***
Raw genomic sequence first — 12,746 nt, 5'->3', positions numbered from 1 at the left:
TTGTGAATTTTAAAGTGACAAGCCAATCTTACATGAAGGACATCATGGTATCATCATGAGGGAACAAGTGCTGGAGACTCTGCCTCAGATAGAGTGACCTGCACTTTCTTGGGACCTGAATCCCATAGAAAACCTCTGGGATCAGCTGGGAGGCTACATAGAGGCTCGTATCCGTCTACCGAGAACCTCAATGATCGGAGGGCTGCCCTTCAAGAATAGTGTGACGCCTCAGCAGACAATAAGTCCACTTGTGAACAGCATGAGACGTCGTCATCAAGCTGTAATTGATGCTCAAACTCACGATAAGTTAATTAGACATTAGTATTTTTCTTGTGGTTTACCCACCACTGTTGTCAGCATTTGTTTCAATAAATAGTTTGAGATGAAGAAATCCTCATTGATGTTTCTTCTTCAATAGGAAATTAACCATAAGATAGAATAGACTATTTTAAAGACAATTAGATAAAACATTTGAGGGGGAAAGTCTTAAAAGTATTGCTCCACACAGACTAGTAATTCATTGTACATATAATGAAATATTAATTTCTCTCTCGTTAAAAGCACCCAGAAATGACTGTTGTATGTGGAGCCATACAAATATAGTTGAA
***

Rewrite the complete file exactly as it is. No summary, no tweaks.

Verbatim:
Raw genomic sequence first — 12,746 nt, 5'->3', positions numbered from 1 at the left:
TTGTGAATTTTAAAGTGACAAGCCAATCTTACATGAAGGACATCATGGTATCATCATGAGGGAACAAGTGCTGGAGACTCTGCCTCAGATAGAGTGACCTGCACTTTCTTGGGACCTGAATCCCATAGAAAACCTCTGGGATCAGCTGGGAGGCTACATAGAGGCTCGTATCCGTCTACCGAGAACCTCAATGATCGGAGGGCTGCCCTTCAAGAATAGTGTGACGCCTCAGCAGACAATAAGTCCACTTGTGAACAGCATGAGACGTCGTCATCAAGCTGTAATTGATGCTCAAACTCACGATAAGTTAATTAGACATTAGTATTTTTCTTGTGGTTTACCCACCACTGTTGTCAGCATTTGTTTCAATAAATAGTTTGAGATGAAGAAATCCTCATTGATGTTTCTTCTTCAATAGGAAATTAACCATAAGATAGAATAGACTATTTTAAAGACAATTAGATAAAACATTTGAGGGGGAAAGTCTTAAAAGTATTGCTCCACACAGACTAGTAATTCATTGTACATATAATGAAATATTAATTTCTCTCTCGTTAAAAGCACCCAGAAATGACTGTTGTATGTGGAGCCATACAAATATAGTTGAA